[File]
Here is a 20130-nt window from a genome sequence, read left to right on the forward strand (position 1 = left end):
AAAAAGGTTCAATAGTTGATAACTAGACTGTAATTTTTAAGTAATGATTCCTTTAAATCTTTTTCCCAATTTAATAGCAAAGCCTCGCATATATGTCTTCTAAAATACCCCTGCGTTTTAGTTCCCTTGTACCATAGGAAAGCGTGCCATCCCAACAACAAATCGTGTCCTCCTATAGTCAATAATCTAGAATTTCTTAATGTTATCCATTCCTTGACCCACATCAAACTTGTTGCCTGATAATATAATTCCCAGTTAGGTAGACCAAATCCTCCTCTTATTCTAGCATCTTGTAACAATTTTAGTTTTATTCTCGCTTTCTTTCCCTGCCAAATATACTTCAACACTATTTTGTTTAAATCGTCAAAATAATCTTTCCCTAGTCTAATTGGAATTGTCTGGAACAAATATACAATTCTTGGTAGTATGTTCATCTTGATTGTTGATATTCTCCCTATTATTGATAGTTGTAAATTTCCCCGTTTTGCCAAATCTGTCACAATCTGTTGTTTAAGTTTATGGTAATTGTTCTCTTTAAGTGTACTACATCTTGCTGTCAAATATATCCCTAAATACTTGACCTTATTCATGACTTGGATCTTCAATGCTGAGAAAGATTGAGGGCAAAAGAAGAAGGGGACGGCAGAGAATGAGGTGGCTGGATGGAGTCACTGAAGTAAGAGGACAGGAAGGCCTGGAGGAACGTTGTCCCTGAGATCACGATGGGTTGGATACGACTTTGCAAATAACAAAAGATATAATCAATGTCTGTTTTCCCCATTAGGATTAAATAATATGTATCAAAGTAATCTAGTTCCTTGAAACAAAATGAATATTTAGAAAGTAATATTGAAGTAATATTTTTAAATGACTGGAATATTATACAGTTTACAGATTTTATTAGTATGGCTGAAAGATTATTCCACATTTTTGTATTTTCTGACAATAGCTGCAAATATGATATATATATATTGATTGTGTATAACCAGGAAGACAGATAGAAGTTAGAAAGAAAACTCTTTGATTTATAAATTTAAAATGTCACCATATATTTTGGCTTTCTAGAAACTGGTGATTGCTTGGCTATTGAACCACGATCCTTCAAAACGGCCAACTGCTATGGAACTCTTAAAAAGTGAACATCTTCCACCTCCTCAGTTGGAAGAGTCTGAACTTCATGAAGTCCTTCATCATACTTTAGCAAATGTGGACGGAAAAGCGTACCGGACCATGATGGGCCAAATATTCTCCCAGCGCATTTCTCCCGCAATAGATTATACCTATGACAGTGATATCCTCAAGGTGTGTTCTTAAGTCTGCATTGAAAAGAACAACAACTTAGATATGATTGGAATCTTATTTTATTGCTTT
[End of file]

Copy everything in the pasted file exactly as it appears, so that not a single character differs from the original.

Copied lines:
Here is a 20130-nt window from a genome sequence, read left to right on the forward strand (position 1 = left end):
AAAAAGGTTCAATAGTTGATAACTAGACTGTAATTTTTAAGTAATGATTCCTTTAAATCTTTTTCCCAATTTAATAGCAAAGCCTCGCATATATGTCTTCTAAAATACCCCTGCGTTTTAGTTCCCTTGTACCATAGGAAAGCGTGCCATCCCAACAACAAATCGTGTCCTCCTATAGTCAATAATCTAGAATTTCTTAATGTTATCCATTCCTTGACCCACATCAAACTTGTTGCCTGATAATATAATTCCCAGTTAGGTAGACCAAATCCTCCTCTTATTCTAGCATCTTGTAACAATTTTAGTTTTATTCTCGCTTTCTTTCCCTGCCAAATATACTTCAACACTATTTTGTTTAAATCGTCAAAATAATCTTTCCCTAGTCTAATTGGAATTGTCTGGAACAAATATACAATTCTTGGTAGTATGTTCATCTTGATTGTTGATATTCTCCCTATTATTGATAGTTGTAAATTTCCCCGTTTTGCCAAATCTGTCACAATCTGTTGTTTAAGTTTATGGTAATTGTTCTCTTTAAGTGTACTACATCTTGCTGTCAAATATATCCCTAAATACTTGACCTTATTCATGACTTGGATCTTCAATGCTGAGAAAGATTGAGGGCAAAAGAAGAAGGGGACGGCAGAGAATGAGGTGGCTGGATGGAGTCACTGAAGTAAGAGGACAGGAAGGCCTGGAGGAACGTTGTCCCTGAGATCACGATGGGTTGGATACGACTTTGCAAATAACAAAAGATATAATCAATGTCTGTTTTCCCCATTAGGATTAAATAATATGTATCAAAGTAATCTAGTTCCTTGAAACAAAATGAATATTTAGAAAGTAATATTGAAGTAATATTTTTAAATGACTGGAATATTATACAGTTTACAGATTTTATTAGTATGGCTGAAAGATTATTCCACATTTTTGTATTTTCTGACAATAGCTGCAAATATGATATATATATATTGATTGTGTATAACCAGGAAGACAGATAGAAGTTAGAAAGAAAACTCTTTGATTTATAAATTTAAAATGTCACCATATATTTTGGCTTTCTAGAAACTGGTGATTGCTTGGCTATTGAACCACGATCCTTCAAAACGGCCAACTGCTATGGAACTCTTAAAAAGTGAACATCTTCCACCTCCTCAGTTGGAAGAGTCTGAACTTCATGAAGTCCTTCATCATACTTTAGCAAATGTGGACGGAAAAGCGTACCGGACCATGATGGGCCAAATATTCTCCCAGCGCATTTCTCCCGCAATAGATTATACCTATGACAGTGATATCCTCAAGGTGTGTTCTTAAGTCTGCATTGAAAAGAACAACAACTTAGATATGATTGGAATCTTATTTTATTGCTTT